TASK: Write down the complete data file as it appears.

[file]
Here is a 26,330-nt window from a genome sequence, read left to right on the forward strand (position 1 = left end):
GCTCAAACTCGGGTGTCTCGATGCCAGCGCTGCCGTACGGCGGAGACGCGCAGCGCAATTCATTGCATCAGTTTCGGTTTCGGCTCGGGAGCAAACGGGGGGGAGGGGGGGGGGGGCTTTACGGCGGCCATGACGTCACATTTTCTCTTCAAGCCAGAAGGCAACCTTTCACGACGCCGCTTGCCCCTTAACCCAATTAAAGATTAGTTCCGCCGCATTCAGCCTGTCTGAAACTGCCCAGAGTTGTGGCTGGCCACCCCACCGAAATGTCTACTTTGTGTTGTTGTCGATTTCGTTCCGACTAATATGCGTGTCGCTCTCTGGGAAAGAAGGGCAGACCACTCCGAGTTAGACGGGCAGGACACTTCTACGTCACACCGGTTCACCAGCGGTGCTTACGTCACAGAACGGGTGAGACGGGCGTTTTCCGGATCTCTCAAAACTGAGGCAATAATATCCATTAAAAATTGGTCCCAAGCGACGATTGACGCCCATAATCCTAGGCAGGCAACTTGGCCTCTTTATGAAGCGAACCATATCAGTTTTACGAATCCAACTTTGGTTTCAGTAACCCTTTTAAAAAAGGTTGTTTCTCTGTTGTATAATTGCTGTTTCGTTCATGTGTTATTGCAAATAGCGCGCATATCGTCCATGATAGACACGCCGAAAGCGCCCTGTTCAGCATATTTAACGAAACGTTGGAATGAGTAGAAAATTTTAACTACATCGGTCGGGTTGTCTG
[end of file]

Here is a 26,330-nt window from a genome sequence, read left to right on the forward strand (position 1 = left end):
GCTCAAACTCGGGTGTCTCGATGCCAGCGCTGCCGTACGGCGGAGACGCGCAGCGCAATTCATTGCATCAGTTTCGGTTTCGGCTCGGGAGCAAACGGGGGGGAGGGGGGGGGGGGCTTTACGGCGGCCATGACGTCACATTTTCTCTTCAAGCCAGAAGGCAACCTTTCACGACGCCGCTTGCCCCTTAACCCAATTAAAGATTAGTTCCGCCGCATTCAGCCTGTCTGAAACTGCCCAGAGTTGTGGCTGGCCACCCCACCGAAATGTCTACTTTGTGTTGTTGTCGATTTCGTTCCGACTAATATGCGTGTCGCTCTCTGGGAAAGAAGGGCAGACCACTCCGAGTTAGACGGGCAGGACACTTCTACGTCACACCGGTTCACCAGCGGTGCTTACGTCACAGAACGGGTGAGACGGGCGTTTTCCGGATCTCTCAAAACTGAGGCAATAATATCCATTAAAAATTGGTCCCAAGCGACGATTGACGCCCATAATCCTAGGCAGGCAACTTGGCCTCTTTATGAAGCGAACCATATCAGTTTTACGAATCCAACTTTGGTTTCAGTAACCCTTTTAAAAAAGGTTGTTTCTCTGTTGTATAATTGCTGTTTCGTTCATGTGTTATTGCAAATAGCGCGCATATCGTCCATGATAGACACGCCGAAAGCGCCCTGTTCAGCATATTTAACGAAACGTTGGAATGAGTAGAAAATTTTAACTACATCGGTCGGGTTGTCTG